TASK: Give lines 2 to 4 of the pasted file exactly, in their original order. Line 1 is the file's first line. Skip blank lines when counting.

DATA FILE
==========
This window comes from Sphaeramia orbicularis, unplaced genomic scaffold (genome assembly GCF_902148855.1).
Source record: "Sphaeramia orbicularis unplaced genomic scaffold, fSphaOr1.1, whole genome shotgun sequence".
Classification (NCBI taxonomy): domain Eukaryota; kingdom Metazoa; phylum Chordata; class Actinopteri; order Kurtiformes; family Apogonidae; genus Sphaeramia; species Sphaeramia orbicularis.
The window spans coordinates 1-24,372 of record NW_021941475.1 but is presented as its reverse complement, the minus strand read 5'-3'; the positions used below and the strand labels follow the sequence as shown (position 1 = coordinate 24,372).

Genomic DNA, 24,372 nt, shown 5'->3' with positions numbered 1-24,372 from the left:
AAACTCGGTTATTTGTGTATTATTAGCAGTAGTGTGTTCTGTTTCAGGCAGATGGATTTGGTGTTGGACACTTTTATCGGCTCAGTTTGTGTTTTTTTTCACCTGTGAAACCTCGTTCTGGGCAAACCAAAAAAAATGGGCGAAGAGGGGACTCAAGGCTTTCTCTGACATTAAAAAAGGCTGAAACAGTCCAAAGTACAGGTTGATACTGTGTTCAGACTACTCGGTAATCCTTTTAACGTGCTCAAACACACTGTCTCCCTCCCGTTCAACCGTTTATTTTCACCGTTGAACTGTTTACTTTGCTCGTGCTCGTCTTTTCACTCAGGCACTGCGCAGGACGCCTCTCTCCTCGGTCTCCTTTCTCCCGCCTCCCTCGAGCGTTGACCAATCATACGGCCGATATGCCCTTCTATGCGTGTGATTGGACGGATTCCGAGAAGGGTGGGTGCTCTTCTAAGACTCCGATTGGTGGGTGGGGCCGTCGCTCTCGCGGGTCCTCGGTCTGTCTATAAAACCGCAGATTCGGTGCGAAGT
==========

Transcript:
Source record: "Sphaeramia orbicularis unplaced genomic scaffold, fSphaOr1.1, whole genome shotgun sequence".
Classification (NCBI taxonomy): domain Eukaryota; kingdom Metazoa; phylum Chordata; class Actinopteri; order Kurtiformes; family Apogonidae; genus Sphaeramia; species Sphaeramia orbicularis.
The window spans coordinates 1-24,372 of record NW_021941475.1 but is presented as its reverse complement, the minus strand read 5'-3'; the positions used below and the strand labels follow the sequence as shown (position 1 = coordinate 24,372).